Jones and Major, in 1930-, succeeded in isolating acetyl choline chloride in the form of a pure salt, and were thus enabled, for the first time, definitely to determine its physical and chemical properties. They produced the salt in the form of a white hygroscopic crystalline powder with a melting point of 151 C. My investigations have confirmed these findings, and I have now found also that I can reproduce this salt, in the same form, by my new process herein disclosed. While it appears, from what has been said, that a number of chemists acylated choline and its simple salts, none of them seems to have succeeded in'isolating pure esters of such salts of choline from the products of their reactions, even though it appears that several investigators did succeed in isolating and defining some of the double salts, e. g., chloro platinates and aurichlorides, which, however, are presumably not of especial medicinal interest in the present state of our knowledge. Thus Baeyer and later Nothnagel were unable to isolate pure acetyl choline chloridefrom the product that they obtained by the action of acetyl chloride on choline chloride. I-Iunt did not isolate pure acetyl choline from the product of the interaction of choline and acetyl chloride, nor did Abderhalden and Paffrath obtain pure acetyl choline by the action of sodium acetate on choline in the presence of an enzyme. Contrary to the general assumption, I have now found that I can obtain pure acyl-choline salts by the action of acyl anhydrides on choline salts, according to the equation:

- By way of illustration I set forth in the following example the preferred forms of the process,

which can also readily be followed in the production of other analogous esters and salts, by appropriate adaptation.

Example I-Acetyl choline chloride.0ne part of choline chloride is treated with five parts of acetic anhydride. The mixture is heated at 100 C. in a closed vessel for about one hour in excess of the time required for complete solution. The vessel is then cooled, and the formed acetyl-choline chloride is precipitated by means of the addition of anhydrous ether. The precipitate is filtered off and dried. Thereafter the precipitated mass is purified by dissolving it in absolute alcohol and reprecipitating with dry ether. The formed mass is then filtered off, and washed with anhydrous ether. The final product is obtained in the form of white crystals melting at 149-151 C.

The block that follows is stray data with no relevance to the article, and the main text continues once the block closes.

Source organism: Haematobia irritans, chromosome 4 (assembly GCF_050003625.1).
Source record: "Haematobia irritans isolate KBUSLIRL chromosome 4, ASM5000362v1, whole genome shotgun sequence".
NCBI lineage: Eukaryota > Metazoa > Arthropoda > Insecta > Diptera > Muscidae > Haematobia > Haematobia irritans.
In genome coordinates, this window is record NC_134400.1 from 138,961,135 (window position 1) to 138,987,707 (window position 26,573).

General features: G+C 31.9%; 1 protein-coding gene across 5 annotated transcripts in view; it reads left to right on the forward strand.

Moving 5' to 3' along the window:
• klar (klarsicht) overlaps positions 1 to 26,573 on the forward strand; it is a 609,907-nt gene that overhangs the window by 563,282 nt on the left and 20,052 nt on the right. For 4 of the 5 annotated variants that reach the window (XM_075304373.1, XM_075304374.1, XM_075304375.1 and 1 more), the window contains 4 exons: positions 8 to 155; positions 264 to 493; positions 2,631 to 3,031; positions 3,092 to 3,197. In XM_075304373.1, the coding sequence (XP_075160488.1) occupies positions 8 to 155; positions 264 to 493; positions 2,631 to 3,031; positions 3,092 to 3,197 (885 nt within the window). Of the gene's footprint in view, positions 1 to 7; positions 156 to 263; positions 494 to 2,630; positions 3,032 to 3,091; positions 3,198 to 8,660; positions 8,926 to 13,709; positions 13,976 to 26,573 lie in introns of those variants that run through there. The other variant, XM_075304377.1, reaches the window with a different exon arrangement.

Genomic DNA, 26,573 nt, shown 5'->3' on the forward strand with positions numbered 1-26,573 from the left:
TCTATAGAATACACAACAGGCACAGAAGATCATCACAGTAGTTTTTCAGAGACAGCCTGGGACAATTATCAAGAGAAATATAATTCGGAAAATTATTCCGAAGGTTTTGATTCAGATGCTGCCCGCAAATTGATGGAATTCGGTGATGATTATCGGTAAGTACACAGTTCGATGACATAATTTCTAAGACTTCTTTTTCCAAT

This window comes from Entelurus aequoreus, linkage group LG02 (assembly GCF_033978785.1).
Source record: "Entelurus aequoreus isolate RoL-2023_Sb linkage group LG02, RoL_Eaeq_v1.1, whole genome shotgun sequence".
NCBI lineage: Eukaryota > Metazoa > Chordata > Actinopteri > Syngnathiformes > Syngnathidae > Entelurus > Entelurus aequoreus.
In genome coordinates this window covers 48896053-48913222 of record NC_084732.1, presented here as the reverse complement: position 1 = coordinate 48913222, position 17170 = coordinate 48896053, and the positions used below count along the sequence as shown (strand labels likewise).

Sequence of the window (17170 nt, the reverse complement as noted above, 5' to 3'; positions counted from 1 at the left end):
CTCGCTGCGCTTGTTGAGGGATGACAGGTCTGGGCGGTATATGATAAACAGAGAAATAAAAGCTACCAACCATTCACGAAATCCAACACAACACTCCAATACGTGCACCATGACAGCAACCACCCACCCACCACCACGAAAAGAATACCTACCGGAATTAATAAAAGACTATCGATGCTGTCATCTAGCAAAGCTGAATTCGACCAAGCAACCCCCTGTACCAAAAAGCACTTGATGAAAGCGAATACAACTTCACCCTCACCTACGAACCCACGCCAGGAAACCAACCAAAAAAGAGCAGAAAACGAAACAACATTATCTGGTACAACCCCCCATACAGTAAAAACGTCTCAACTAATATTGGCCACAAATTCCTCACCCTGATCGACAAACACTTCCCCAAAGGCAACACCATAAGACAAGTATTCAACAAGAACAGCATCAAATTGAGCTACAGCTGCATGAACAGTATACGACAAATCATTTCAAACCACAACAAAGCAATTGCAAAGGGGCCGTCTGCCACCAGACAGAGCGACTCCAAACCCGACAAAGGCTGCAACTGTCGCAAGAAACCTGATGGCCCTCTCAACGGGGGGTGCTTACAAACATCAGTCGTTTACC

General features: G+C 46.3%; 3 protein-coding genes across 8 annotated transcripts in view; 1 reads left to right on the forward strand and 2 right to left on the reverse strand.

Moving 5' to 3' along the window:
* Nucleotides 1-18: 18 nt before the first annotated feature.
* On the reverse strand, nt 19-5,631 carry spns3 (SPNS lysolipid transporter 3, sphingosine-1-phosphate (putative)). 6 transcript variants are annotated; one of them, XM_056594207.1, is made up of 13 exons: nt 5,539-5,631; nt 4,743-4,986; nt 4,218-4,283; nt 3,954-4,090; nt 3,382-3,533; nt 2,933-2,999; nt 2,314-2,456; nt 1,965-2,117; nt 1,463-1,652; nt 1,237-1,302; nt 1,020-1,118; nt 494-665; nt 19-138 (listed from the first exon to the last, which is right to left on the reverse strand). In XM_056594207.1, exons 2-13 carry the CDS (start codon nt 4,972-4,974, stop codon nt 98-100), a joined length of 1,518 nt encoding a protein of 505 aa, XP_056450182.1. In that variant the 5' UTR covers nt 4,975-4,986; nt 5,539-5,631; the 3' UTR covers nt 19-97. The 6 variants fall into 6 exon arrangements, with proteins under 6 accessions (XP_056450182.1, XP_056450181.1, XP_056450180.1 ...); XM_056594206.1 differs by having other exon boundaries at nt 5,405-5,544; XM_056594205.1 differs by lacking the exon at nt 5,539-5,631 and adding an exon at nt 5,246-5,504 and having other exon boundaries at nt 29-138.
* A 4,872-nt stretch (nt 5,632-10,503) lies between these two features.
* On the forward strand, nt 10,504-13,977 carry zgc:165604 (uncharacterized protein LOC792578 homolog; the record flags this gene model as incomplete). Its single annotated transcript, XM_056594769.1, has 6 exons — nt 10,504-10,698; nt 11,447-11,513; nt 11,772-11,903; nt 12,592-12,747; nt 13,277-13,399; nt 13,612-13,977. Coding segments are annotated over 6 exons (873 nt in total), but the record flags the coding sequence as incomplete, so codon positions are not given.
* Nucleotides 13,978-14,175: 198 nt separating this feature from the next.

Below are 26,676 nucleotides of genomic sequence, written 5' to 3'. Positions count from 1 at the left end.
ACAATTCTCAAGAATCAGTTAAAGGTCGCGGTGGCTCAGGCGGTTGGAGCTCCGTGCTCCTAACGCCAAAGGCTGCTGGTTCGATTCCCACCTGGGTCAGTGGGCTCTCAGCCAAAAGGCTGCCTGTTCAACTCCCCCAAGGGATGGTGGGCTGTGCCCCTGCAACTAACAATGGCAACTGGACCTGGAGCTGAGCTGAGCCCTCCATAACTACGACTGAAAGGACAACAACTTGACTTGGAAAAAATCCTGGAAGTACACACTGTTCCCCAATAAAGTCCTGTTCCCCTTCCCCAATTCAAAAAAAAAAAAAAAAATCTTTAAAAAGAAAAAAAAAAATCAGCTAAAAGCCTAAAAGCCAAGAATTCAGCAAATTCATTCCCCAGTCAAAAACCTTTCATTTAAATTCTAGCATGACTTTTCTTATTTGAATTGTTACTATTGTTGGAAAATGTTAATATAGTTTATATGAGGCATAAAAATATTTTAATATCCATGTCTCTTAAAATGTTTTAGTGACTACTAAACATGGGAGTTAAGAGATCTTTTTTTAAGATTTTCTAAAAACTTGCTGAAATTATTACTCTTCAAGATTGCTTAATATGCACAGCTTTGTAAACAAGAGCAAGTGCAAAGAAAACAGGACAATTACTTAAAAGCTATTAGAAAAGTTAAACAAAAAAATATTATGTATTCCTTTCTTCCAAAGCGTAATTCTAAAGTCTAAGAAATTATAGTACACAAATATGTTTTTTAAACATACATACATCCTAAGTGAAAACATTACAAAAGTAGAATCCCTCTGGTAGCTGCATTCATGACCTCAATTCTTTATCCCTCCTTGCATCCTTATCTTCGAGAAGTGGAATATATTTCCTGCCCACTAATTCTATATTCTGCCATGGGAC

Example IIPropionyl-choline chloride.0ne part of choline chloride is treated with three parts propionic anhydride. The mixture is heated at 100 for about one hour in excess of the time required for complete solution. The vessel is then cooled and the formed propionyl choline chloride is precipitated by means of the addition of anhydrous ether. The precipitate is filtered and dried. Thereafter the precipitated mass is purified by dissolving it in absolute alcohol filtering if necesary and reprecipitating with dry ether. The formed mass is then filtered oil and washed with anhydrous ether. The final product appears as crystals, soluble in alcohol, insoluble in ether, melting at 110 C.

Example IIIButyryZ-choline chloride-One part of choline chloride is treated with four parts butyric anhydride. The mixture is heated at 100 C. in a closed vessel for about one hour in excess of the time required for complete solution or about five hours. The vessel is then cooled and the formed butyryl choline chloride is precipitated by means of the addition of anhydrous ether. The precipitate is filtered off and dried. Thereafter the precipitated mass is purified by dissolving it in absolute alcohol, filtering if necessary and reprecipitating with dry ether. The final product is obtained in the form of crystals.

Example IVAcetyl-choline acetate.0ne

part of choline acetate is treated with five parts of acetic anhydride. The mixture is heated at 100 C. in a closed vessel for about one hour in excess of the time required for complete solution, or a total of about two hours. The vessel is then cooled and the formed acetyl choline acetate is precipitated by means of the addition of anhydrous ether. The precipitate is filtered off and dried. Thereafter the precipitated mass is purifled by dissolving in absolute alcohol filtering if necessary and reprecipitating with dry ether. The formed mass is then filtered oiT and washed with anhydrous ether. The final product is obtained in the form of crystals melting at l46-148 C.